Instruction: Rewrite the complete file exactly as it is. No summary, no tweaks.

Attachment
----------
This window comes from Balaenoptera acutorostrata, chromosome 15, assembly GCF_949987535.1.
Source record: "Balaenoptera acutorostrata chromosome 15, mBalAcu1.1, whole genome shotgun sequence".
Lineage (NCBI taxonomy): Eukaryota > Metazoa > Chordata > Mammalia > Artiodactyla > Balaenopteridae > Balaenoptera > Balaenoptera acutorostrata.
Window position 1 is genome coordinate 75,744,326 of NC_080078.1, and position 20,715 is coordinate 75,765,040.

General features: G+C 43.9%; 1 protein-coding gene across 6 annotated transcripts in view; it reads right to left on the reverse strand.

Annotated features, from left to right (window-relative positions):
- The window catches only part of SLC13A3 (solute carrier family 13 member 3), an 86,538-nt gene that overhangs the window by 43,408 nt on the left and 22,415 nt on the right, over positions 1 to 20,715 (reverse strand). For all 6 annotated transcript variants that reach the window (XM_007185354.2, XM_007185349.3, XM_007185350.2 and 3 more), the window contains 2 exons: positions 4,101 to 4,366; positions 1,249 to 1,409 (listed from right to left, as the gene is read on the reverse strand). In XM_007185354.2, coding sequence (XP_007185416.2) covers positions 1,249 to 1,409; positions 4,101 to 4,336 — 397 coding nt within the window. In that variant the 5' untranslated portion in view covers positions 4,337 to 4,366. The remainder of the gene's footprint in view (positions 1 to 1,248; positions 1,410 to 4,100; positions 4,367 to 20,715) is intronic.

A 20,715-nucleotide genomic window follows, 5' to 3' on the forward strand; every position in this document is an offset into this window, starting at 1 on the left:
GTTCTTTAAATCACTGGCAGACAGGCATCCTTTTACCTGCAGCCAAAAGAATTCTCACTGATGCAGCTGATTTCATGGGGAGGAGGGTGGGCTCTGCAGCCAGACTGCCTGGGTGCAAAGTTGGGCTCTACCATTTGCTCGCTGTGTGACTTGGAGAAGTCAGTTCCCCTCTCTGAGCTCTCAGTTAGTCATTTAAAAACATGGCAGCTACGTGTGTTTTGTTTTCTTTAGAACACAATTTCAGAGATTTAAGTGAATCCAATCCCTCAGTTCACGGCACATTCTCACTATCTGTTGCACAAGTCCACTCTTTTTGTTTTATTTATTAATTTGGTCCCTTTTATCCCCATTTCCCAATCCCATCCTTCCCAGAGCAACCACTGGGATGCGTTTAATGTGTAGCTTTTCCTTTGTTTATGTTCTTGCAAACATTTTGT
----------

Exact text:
This window comes from Balaenoptera acutorostrata, chromosome 15, assembly GCF_949987535.1.
Source record: "Balaenoptera acutorostrata chromosome 15, mBalAcu1.1, whole genome shotgun sequence".
Lineage (NCBI taxonomy): Eukaryota > Metazoa > Chordata > Mammalia > Artiodactyla > Balaenopteridae > Balaenoptera > Balaenoptera acutorostrata.
Window position 1 is genome coordinate 75,744,326 of NC_080078.1, and position 20,715 is coordinate 75,765,040.

General features: G+C 43.9%; 1 protein-coding gene across 6 annotated transcripts in view; it reads right to left on the reverse strand.

Annotated features, from left to right (window-relative positions):
- The window catches only part of SLC13A3 (solute carrier family 13 member 3), an 86,538-nt gene that overhangs the window by 43,408 nt on the left and 22,415 nt on the right, over positions 1 to 20,715 (reverse strand). For all 6 annotated transcript variants that reach the window (XM_007185354.2, XM_007185349.3, XM_007185350.2 and 3 more), the window contains 2 exons: positions 4,101 to 4,366; positions 1,249 to 1,409 (listed from right to left, as the gene is read on the reverse strand). In XM_007185354.2, coding sequence (XP_007185416.2) covers positions 1,249 to 1,409; positions 4,101 to 4,336 — 397 coding nt within the window. In that variant the 5' untranslated portion in view covers positions 4,337 to 4,366. The remainder of the gene's footprint in view (positions 1 to 1,248; positions 1,410 to 4,100; positions 4,367 to 20,715) is intronic.

A 20,715-nucleotide genomic window follows, 5' to 3' on the forward strand; every position in this document is an offset into this window, starting at 1 on the left:
GTTCTTTAAATCACTGGCAGACAGGCATCCTTTTACCTGCAGCCAAAAGAATTCTCACTGATGCAGCTGATTTCATGGGGAGGAGGGTGGGCTCTGCAGCCAGACTGCCTGGGTGCAAAGTTGGGCTCTACCATTTGCTCGCTGTGTGACTTGGAGAAGTCAGTTCCCCTCTCTGAGCTCTCAGTTAGTCATTTAAAAACATGGCAGCTACGTGTGTTTTGTTTTCTTTAGAACACAATTTCAGAGATTTAAGTGAATCCAATCCCTCAGTTCACGGCACATTCTCACTATCTGTTGCACAAGTCCACTCTTTTTGTTTTATTTATTAATTTGGTCCCTTTTATCCCCATTTCCCAATCCCATCCTTCCCAGAGCAACCACTGGGATGCGTTTAATGTGTAGCTTTTCCTTTGTTTATGTTCTTGCAAACATTTTGT